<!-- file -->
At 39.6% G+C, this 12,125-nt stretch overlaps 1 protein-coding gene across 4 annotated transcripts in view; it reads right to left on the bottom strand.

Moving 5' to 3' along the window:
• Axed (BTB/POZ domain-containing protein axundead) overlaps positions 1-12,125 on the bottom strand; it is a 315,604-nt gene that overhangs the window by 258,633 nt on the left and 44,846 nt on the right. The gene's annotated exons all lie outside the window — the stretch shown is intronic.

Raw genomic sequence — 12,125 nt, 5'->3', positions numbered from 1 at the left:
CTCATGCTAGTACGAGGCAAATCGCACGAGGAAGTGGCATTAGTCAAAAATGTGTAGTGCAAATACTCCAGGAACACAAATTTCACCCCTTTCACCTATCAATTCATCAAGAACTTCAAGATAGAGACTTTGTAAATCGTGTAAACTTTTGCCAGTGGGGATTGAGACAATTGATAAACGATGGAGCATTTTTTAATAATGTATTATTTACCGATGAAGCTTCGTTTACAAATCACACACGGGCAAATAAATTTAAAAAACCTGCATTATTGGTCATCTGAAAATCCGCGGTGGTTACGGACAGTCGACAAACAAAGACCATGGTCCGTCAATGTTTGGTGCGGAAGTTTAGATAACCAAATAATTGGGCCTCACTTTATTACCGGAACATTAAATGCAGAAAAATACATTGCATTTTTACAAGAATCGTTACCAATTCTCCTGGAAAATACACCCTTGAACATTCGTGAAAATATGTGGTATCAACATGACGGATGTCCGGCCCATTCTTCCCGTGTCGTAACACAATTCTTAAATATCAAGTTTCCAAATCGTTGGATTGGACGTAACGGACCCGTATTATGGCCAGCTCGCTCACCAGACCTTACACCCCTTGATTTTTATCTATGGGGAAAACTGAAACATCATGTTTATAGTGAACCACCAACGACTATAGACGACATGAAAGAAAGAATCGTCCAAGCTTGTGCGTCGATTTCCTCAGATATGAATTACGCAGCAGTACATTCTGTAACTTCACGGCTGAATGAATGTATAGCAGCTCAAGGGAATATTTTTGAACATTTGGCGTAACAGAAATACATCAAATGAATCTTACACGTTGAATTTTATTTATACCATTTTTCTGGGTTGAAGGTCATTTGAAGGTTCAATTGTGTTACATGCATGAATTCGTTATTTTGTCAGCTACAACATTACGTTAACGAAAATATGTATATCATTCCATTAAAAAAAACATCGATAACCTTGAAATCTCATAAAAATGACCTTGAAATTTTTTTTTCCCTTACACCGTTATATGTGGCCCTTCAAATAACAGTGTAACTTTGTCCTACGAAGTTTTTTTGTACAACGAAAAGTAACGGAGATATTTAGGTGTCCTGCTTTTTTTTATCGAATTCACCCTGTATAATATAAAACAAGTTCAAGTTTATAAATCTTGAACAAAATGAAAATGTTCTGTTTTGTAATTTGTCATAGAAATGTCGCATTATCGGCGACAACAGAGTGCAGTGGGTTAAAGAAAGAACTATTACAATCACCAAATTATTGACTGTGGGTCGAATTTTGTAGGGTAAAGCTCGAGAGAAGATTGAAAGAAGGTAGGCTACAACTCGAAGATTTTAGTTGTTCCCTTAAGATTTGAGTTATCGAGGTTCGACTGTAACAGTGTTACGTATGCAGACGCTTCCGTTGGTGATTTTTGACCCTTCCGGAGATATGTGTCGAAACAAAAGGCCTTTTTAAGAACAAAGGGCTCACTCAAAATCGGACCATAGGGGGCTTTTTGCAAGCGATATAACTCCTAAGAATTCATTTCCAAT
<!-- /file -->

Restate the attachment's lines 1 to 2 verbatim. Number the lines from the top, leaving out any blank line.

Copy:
At 39.6% G+C, this 12,125-nt stretch overlaps 1 protein-coding gene across 4 annotated transcripts in view; it reads right to left on the bottom strand.

Moving 5' to 3' along the window: